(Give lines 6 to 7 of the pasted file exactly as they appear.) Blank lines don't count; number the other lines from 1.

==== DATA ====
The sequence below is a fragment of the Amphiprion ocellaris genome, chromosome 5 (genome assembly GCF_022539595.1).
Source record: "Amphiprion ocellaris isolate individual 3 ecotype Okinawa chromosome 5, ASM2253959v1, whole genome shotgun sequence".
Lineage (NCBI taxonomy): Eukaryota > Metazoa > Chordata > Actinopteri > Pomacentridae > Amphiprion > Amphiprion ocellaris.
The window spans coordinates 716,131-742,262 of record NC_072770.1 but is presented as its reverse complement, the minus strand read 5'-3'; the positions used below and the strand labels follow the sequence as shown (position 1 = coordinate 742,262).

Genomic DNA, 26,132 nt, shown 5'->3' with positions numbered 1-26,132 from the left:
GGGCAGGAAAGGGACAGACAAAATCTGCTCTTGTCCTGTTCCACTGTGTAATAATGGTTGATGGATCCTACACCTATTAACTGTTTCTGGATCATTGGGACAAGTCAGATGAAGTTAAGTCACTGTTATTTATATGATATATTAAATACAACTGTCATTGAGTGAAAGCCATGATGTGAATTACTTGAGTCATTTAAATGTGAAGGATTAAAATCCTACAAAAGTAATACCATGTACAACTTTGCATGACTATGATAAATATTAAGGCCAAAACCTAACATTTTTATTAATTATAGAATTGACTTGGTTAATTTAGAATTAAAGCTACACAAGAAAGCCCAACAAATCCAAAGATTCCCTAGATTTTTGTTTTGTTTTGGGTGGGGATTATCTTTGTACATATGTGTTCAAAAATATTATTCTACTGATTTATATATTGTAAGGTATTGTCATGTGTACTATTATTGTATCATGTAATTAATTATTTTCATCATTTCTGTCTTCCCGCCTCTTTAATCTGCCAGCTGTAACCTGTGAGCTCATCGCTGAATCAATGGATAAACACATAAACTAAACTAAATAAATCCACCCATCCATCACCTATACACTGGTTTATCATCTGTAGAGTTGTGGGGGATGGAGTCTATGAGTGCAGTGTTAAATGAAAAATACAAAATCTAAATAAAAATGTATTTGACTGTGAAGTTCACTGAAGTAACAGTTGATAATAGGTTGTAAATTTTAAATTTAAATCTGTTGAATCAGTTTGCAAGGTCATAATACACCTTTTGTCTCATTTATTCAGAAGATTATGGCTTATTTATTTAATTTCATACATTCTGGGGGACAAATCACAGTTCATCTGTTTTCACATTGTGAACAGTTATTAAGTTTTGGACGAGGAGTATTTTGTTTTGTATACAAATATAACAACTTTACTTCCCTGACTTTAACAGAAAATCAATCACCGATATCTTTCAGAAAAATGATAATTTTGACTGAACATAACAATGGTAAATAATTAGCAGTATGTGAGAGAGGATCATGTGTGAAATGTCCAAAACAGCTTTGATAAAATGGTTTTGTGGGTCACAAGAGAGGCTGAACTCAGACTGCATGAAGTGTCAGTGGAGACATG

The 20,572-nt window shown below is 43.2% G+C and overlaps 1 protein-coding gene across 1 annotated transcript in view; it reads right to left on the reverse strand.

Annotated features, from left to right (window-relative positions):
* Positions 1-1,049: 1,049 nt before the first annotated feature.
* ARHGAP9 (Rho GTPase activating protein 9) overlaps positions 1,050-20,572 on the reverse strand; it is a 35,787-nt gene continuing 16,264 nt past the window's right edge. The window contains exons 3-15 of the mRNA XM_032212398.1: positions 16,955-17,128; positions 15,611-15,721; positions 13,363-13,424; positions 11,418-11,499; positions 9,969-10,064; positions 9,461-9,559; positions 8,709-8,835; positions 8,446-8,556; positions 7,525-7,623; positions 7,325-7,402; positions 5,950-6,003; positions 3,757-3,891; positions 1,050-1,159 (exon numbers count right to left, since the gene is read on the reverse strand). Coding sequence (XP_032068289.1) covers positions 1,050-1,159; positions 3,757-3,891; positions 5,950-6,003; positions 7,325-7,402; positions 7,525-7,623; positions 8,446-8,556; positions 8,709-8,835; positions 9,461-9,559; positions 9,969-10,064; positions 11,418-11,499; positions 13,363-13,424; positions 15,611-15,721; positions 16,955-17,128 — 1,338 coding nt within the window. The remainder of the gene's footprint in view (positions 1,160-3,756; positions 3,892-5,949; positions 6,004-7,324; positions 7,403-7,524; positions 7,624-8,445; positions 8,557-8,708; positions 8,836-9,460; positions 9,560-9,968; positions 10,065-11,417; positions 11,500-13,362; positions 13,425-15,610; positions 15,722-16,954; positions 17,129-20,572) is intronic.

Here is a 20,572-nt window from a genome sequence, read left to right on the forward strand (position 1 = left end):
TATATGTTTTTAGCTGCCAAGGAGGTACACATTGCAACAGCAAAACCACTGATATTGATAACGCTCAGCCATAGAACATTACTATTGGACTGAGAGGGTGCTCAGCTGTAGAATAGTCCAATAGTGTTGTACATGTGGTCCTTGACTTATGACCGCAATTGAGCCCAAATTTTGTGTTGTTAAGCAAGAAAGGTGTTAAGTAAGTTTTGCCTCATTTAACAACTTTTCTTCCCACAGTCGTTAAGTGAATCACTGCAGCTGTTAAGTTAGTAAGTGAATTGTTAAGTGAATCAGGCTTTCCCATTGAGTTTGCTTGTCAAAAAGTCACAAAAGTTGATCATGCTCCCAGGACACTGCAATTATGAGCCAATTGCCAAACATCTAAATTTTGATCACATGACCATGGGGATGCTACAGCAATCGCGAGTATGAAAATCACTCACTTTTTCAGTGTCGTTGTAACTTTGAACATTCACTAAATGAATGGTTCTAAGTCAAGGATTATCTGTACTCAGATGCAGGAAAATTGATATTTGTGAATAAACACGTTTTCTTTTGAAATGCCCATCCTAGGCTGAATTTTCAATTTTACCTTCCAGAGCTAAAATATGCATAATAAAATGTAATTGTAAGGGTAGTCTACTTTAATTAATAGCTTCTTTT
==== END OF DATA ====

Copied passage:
GGGCAGGAAAGGGACAGACAAAATCTGCTCTTGTCCTGTTCCACTGTGTAATAATGGTTGATGGATCCTACACCTATTAACTGTTTCTGGATCATTGGGACAAGTCAGATGAAGTTAAGTCACTGTTATTTATATGATATATTAAATACAACTGTCATTGAGTGAAAGCCATGATGTGAATTACTTGAGTCATTTAAATGTGAAGGATTAAAATCCTACAAAAGTAATACCATGTACAACTTTGCATGACTATGATAAATATTAAGGCCAAAACCTAACATTTTTATTAATTATAGAATTGACTTGGTTAATTTAGAATTAAAGCTACACAAGAAAGCCCAACAAATCCAAAGATTCCCTAGATTTTTGTTTTGTTTTGGGTGGGGATTATCTTTGTACATATGTGTTCAAAAATATTATTCTACTGATTTATATATTGTAAGGTATTGTCATGTGTACTATTATTGTATCATGTAATTAATTATTTTCATCATTTCTGTCTTCCCGCCTCTTTAATCTGCCAGCTGTAACCTGTGAGCTCATCGCTGAATCAATGGATAAACACATAAACTAAACTAAATAAATCCACCCATCCATCACCTATACACTGGTTTATCATCTGTAGAGTTGTGGGGGATGGAGTCTATGAGTGCAGTGTTAAATGAAAAATACAAAATCTAAATAAAAATGTATTTGACTGTGAAGTTCACTGAAGTAACAGTTGATAATAGGTTGTAAATTTTAAATTTAAATCTGTTGAATCAGTTTGCAAGGTCATAATACACCTTTTGTCTCATTTATTCAGAAGATTATGGCTTATTTATTTAATTTCATACATTCTGGGGGACAAATCACAGTTCATCTGTTTTCACATTGTGAACAGTTATTAAGTTTTGGACGAGGAGTATTTTGTTTTGTATACAAATATAACAACTTTACTTCCCTGACTTTAACAGAAAATCAATCACCGATATCTTTCAGAAAAATGATAATTTTGACTGAACATAACAATGGTAAATAATTAGCAGTATGTGAGAGAGGATCATGTGTGAAATGTCCAAAACAGCTTTGATAAAATGGTTTTGTGGGTCACAAGAGAGGCTGAACTCAGACTGCATGAAGTGTCAGTGGAGACATG

The 20,572-nt window shown below is 43.2% G+C and overlaps 1 protein-coding gene across 1 annotated transcript in view; it reads right to left on the reverse strand.